Manhood must wait: virus delays South African circumcision rituals
South African 17-year-old Sinoyolo was looking forward to becoming a "man" this year.
His uncle had made arrangements for him to travel to the mountains overlooking the South African city of Port Elizabeth in December for his initiation.
Known in the local Xhosa language as "Ukwaluko", the secretive rite of passage marks a boy's transition into adulthood. Every June and December thousands of initiates between 15 and 17 years old spend at least three weeks secluded in the bush, where they are circumcised and taught to be responsible men.
But this year, for the first time in living memory, the ritual has been called off because of the coronavirus. "If we send them there and find that one boy is positive (for the virus), it means all 20 of them will be infected," said Afra Msutu, a Xhosa chief. "When you go to the mountains and get circumcised, for the first seven days you are very vulnerable," he added, noting that initiates stay in close quarters with access only to a traditional doctor.
"We decided it would be too risky and that we might lose more boys than we usually do," Msutu said, referring to the fact that dozens of initiates nationwide die from botched circumcisions each year.
Most of the fatalities occur at the hands of unqualified organisers who fail to provide proper care, leading to dehydration and infection.
Sinoyolo, whose full name has not been disclosed to protect his identity, admitted to the misgivings he had felt over his Ukwaluko.
"I was a little bit scared because most of the guys who went to the mountain said it was very hard there," Sinoyolo told AFP in the Port Elizabeth township of Kwazakhele, where he grew up.
"I think it's a good idea to put it on pause for now because this virus is strong, it has killed many people."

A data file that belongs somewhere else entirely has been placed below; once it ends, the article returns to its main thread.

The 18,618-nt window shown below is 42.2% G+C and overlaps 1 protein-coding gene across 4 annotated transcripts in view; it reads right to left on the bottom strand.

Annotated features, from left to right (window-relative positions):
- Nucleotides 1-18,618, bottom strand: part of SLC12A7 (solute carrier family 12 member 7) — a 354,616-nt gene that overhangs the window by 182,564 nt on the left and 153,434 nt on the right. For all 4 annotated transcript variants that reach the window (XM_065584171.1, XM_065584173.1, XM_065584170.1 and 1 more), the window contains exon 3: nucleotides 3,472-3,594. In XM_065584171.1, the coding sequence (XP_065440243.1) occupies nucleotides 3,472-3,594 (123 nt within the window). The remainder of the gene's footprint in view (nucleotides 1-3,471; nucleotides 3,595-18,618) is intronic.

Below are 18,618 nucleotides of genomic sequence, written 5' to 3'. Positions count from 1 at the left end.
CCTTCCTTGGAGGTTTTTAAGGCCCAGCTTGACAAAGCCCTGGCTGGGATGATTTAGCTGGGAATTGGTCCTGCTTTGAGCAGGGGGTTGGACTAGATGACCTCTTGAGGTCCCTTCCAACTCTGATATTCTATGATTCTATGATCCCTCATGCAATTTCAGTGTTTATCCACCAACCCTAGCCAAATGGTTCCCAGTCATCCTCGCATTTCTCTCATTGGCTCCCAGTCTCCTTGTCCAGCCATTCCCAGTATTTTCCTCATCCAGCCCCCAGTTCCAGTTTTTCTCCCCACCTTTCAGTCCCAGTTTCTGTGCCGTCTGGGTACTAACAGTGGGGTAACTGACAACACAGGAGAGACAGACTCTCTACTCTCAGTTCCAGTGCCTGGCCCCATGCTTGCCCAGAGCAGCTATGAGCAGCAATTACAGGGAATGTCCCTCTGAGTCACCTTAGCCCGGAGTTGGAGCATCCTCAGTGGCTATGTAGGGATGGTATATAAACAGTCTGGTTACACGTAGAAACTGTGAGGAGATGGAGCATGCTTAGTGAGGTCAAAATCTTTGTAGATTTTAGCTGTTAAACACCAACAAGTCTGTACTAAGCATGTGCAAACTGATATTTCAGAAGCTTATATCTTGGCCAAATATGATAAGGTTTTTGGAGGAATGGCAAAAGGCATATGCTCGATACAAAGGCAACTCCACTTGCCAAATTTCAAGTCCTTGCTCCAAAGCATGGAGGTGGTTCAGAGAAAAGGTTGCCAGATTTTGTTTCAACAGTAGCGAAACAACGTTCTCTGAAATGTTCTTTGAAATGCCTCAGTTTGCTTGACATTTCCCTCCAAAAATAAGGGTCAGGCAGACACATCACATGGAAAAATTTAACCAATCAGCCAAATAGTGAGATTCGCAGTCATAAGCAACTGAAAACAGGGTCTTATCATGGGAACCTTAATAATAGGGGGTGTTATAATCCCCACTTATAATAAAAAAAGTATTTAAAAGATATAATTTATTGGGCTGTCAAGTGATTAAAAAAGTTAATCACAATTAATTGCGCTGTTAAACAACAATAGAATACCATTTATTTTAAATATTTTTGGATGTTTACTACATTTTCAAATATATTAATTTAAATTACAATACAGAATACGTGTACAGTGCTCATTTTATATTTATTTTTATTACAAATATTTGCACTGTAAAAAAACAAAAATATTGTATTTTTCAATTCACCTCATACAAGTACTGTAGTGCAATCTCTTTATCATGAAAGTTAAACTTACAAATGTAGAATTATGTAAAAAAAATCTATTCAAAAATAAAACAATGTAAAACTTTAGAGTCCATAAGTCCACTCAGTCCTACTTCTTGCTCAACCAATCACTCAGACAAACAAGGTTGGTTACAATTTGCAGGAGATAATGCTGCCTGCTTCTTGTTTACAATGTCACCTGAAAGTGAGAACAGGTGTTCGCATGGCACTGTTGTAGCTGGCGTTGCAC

A 'true man'
The Congress of Traditional Leaders of South Africa suspended June initiations in April, around one month after the country went into lockdown.
Msutu said that "unprecedented" decision was later extended to the whole year after it became clear the pandemic would last months.
South Africa has the world's fifth highest number of coronavirus infections, with more than 568,000 confirmed cases and at least 11,000 deaths.
Msutu noted that interrupting an initiation session because of a coronavirus outbreak would be humiliating for the boys.
"When you are up in the mountain you are not supposed to come back (early) even if you are sick," he said. "We did not want to risk the community calling our 2020 boys 'weak' because they did not finish."
Sinoyolo agreed, nodding vigorously at the chief's words. For him, the fear of not being recognised as a "true man" justified the wait and trumped any concern about pain.
"It's our traditional thing," Sinoyolo said, eyes shining at the thought of finally being treated as an adult. "Fathers don't like sitting with you until you are circumcised... they keep you apart," he said.
"The older guys are also doing things you are not doing and calling you childish, so I want to upgrade my level."
Sinoyolo said he would use the extra time to "think" and mentally prepare for the challenge ahead.
Chief Msutu, 42, was dismayed over the postponements. "When I talk to my fathers, the elders, no one has ever experienced anything like this," he said. "Everyone is shocked."
But he noted that the decision to suspend Ukwaluko had been unanimous. "As much as it is exciting to go to the mountains," he said, "the vital point is that you must come back alive."